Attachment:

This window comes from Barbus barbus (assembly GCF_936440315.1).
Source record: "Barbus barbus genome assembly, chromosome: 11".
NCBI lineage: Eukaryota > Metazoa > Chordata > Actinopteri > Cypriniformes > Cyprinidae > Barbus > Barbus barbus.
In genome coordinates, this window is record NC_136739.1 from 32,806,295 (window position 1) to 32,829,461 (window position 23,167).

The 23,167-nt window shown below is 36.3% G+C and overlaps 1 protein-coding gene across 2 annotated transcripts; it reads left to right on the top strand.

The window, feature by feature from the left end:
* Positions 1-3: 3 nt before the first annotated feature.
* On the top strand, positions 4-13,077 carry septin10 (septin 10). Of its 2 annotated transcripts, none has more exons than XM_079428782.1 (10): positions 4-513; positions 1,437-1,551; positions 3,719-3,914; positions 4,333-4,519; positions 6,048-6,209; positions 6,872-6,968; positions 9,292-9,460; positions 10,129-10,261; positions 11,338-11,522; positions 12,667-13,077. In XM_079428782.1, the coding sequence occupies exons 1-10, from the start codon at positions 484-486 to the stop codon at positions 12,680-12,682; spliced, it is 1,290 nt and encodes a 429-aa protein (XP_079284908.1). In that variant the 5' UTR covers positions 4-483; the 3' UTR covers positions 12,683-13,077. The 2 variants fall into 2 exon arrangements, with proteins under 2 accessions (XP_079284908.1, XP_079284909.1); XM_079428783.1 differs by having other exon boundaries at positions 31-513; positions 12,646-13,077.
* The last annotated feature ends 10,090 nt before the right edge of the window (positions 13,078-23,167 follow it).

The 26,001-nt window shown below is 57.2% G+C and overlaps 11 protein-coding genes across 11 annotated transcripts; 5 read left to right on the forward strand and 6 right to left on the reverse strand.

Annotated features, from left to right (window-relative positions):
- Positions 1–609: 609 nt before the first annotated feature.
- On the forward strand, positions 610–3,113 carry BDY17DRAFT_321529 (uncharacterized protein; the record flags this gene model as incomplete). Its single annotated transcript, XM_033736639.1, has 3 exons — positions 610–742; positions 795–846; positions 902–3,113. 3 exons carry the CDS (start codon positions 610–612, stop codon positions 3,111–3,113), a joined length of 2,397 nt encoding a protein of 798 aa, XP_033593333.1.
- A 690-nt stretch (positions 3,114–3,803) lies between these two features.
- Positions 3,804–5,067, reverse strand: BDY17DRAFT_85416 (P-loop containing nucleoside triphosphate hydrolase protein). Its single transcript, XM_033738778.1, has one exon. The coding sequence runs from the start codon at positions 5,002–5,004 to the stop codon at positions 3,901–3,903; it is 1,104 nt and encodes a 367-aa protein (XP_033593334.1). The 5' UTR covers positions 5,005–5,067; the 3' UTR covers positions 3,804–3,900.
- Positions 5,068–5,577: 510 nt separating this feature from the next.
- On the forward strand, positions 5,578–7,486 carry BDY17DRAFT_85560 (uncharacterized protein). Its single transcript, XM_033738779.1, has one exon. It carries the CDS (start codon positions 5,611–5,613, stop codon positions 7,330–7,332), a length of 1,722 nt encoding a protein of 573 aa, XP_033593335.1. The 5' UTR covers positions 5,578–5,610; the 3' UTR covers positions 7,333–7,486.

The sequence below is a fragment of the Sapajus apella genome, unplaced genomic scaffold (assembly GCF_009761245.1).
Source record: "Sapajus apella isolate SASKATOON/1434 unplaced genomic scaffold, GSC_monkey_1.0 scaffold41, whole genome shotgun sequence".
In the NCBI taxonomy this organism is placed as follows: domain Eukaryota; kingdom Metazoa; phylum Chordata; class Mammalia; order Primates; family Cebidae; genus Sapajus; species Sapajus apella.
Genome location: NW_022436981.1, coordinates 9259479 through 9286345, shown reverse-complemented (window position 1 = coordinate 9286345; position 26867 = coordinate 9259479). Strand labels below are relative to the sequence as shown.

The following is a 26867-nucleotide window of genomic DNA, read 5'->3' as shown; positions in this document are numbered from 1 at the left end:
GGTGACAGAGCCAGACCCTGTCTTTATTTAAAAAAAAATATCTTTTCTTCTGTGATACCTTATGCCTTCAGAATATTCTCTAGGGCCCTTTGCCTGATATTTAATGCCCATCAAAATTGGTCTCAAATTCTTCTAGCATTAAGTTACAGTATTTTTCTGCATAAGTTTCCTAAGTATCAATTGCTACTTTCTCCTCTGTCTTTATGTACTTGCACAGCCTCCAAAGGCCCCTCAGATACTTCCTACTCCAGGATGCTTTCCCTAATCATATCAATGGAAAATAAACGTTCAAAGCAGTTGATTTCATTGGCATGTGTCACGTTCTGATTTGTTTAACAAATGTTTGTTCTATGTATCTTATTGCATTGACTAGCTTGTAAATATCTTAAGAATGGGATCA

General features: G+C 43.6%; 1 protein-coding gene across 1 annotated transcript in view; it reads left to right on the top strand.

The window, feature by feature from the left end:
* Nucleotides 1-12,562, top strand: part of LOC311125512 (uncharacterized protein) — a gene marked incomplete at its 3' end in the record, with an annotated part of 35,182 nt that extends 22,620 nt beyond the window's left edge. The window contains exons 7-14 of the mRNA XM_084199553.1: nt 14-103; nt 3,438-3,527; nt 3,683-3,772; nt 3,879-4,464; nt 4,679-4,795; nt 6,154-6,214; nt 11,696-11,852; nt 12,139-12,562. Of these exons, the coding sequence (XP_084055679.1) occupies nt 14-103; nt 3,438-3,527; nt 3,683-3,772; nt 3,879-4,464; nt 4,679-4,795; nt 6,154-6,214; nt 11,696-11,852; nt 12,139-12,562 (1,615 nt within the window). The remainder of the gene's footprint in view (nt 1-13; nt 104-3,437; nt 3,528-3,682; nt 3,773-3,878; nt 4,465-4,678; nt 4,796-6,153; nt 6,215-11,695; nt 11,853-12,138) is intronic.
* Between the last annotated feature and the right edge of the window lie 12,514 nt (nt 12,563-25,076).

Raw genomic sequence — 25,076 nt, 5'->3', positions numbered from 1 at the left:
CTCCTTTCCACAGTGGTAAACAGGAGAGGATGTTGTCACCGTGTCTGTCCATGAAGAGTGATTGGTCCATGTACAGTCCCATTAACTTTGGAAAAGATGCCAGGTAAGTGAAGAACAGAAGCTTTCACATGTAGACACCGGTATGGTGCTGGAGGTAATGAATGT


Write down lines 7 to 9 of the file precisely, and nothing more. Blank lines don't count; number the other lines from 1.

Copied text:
* Positions 1-3: 3 nt before the first annotated feature.
* On the top strand, positions 4-13,077 carry septin10 (septin 10). Of its 2 annotated transcripts, none has more exons than XM_079428782.1 (10): positions 4-513; positions 1,437-1,551; positions 3,719-3,914; positions 4,333-4,519; positions 6,048-6,209; positions 6,872-6,968; positions 9,292-9,460; positions 10,129-10,261; positions 11,338-11,522; positions 12,667-13,077. In XM_079428782.1, the coding sequence occupies exons 1-10, from the start codon at positions 484-486 to the stop codon at positions 12,680-12,682; spliced, it is 1,290 nt and encodes a 429-aa protein (XP_079284908.1). In that variant the 5' UTR covers positions 4-483; the 3' UTR covers positions 12,683-13,077. The 2 variants fall into 2 exon arrangements, with proteins under 2 accessions (XP_079284908.1, XP_079284909.1); XM_079428783.1 differs by having other exon boundaries at positions 31-513; positions 12,646-13,077.
* The last annotated feature ends 10,090 nt before the right edge of the window (positions 13,078-23,167 follow it).